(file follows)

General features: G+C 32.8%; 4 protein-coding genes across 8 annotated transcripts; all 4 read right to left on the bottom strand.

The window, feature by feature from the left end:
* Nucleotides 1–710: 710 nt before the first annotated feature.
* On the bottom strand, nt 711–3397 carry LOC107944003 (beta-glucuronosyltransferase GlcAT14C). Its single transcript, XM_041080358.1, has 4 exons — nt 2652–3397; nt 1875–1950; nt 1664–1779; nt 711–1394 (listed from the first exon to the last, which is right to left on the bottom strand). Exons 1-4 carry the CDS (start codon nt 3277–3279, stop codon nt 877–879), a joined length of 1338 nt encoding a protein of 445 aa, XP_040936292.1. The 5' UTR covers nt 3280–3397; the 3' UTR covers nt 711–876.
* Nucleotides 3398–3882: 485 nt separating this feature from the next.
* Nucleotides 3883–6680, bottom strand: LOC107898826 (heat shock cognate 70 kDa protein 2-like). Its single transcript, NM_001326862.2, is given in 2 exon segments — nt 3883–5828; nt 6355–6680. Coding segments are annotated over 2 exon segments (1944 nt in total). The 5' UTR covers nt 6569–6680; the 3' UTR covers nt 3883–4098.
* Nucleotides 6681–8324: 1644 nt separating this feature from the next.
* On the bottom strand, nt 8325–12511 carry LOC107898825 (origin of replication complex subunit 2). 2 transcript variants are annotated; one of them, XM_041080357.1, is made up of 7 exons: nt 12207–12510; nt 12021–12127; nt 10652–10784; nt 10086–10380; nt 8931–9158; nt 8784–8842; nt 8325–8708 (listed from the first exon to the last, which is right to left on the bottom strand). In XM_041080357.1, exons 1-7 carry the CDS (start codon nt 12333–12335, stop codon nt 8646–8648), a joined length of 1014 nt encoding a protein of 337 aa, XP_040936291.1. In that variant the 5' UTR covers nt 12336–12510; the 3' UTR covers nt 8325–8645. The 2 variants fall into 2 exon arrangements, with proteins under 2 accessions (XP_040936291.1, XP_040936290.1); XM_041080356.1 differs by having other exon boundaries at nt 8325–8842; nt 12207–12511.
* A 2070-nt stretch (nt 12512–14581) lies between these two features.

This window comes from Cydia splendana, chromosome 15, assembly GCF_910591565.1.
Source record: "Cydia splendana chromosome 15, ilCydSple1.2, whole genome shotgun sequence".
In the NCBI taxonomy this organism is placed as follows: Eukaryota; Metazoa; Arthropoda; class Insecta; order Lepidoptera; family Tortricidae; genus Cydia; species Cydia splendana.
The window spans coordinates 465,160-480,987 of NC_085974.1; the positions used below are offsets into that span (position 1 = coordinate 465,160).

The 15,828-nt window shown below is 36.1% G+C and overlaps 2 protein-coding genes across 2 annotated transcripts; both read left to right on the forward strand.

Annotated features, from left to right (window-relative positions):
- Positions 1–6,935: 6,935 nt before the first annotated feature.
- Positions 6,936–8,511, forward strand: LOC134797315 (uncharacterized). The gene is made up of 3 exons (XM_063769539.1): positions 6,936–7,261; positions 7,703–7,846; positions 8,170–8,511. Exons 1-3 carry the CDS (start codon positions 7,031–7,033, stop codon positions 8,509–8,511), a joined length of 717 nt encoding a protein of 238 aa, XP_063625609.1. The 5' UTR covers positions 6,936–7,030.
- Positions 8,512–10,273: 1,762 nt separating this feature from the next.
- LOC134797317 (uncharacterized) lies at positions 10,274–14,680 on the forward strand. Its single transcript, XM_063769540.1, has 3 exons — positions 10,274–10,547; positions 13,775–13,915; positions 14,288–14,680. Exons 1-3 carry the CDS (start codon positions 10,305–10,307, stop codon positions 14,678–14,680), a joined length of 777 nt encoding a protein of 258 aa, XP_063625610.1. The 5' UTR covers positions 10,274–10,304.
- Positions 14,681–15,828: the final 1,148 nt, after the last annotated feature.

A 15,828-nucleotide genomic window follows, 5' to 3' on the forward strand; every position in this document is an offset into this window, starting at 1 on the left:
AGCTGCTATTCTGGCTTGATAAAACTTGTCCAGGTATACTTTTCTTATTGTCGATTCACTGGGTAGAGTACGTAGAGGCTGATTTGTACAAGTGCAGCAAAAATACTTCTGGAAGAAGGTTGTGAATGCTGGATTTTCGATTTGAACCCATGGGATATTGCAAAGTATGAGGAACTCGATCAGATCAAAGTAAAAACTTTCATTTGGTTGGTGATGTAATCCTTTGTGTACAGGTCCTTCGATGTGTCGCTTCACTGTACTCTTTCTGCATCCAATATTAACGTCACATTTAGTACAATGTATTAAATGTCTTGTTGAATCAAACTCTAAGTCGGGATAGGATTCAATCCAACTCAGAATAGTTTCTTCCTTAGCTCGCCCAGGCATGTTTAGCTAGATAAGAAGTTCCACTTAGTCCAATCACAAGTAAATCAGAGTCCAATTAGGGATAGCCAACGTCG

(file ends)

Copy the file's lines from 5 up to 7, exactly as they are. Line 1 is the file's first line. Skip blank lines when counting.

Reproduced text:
* Nucleotides 3398–3882: 485 nt separating this feature from the next.
* Nucleotides 3883–6680, bottom strand: LOC107898826 (heat shock cognate 70 kDa protein 2-like). Its single transcript, NM_001326862.2, is given in 2 exon segments — nt 3883–5828; nt 6355–6680. Coding segments are annotated over 2 exon segments (1944 nt in total). The 5' UTR covers nt 6569–6680; the 3' UTR covers nt 3883–4098.
* Nucleotides 6681–8324: 1644 nt separating this feature from the next.